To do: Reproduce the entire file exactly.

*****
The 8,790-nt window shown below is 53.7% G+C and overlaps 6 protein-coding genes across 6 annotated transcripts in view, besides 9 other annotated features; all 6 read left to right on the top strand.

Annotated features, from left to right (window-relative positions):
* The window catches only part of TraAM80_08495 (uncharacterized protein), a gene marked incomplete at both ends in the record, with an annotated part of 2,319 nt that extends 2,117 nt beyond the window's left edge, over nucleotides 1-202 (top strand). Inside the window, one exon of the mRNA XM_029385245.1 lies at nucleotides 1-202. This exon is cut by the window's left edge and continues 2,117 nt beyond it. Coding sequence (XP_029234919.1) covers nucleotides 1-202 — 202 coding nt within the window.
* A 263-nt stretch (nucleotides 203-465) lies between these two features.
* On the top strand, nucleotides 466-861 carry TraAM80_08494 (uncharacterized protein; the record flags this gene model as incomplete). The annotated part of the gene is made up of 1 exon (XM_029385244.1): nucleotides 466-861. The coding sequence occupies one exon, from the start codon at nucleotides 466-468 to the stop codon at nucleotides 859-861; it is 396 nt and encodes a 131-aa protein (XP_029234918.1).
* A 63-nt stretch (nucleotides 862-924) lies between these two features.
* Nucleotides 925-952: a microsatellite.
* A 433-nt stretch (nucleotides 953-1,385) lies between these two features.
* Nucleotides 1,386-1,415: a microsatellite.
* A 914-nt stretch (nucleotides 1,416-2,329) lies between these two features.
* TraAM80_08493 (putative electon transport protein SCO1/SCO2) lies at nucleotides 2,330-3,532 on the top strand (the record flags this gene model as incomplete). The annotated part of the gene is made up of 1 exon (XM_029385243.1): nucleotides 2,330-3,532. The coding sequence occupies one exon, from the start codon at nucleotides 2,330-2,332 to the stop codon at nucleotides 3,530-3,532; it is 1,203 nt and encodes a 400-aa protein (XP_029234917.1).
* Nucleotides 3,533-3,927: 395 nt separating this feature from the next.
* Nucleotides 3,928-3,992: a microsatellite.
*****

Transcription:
The 8,790-nt window shown below is 53.7% G+C and overlaps 6 protein-coding genes across 6 annotated transcripts in view, besides 9 other annotated features; all 6 read left to right on the top strand.

Annotated features, from left to right (window-relative positions):
* The window catches only part of TraAM80_08495 (uncharacterized protein), a gene marked incomplete at both ends in the record, with an annotated part of 2,319 nt that extends 2,117 nt beyond the window's left edge, over nucleotides 1-202 (top strand). Inside the window, one exon of the mRNA XM_029385245.1 lies at nucleotides 1-202. This exon is cut by the window's left edge and continues 2,117 nt beyond it. Coding sequence (XP_029234919.1) covers nucleotides 1-202 — 202 coding nt within the window.
* A 263-nt stretch (nucleotides 203-465) lies between these two features.
* On the top strand, nucleotides 466-861 carry TraAM80_08494 (uncharacterized protein; the record flags this gene model as incomplete). The annotated part of the gene is made up of 1 exon (XM_029385244.1): nucleotides 466-861. The coding sequence occupies one exon, from the start codon at nucleotides 466-468 to the stop codon at nucleotides 859-861; it is 396 nt and encodes a 131-aa protein (XP_029234918.1).
* A 63-nt stretch (nucleotides 862-924) lies between these two features.
* Nucleotides 925-952: a microsatellite.
* A 433-nt stretch (nucleotides 953-1,385) lies between these two features.
* Nucleotides 1,386-1,415: a microsatellite.
* A 914-nt stretch (nucleotides 1,416-2,329) lies between these two features.
* TraAM80_08493 (putative electon transport protein SCO1/SCO2) lies at nucleotides 2,330-3,532 on the top strand (the record flags this gene model as incomplete). The annotated part of the gene is made up of 1 exon (XM_029385243.1): nucleotides 2,330-3,532. The coding sequence occupies one exon, from the start codon at nucleotides 2,330-2,332 to the stop codon at nucleotides 3,530-3,532; it is 1,203 nt and encodes a 400-aa protein (XP_029234917.1).
* Nucleotides 3,533-3,927: 395 nt separating this feature from the next.
* Nucleotides 3,928-3,992: a microsatellite.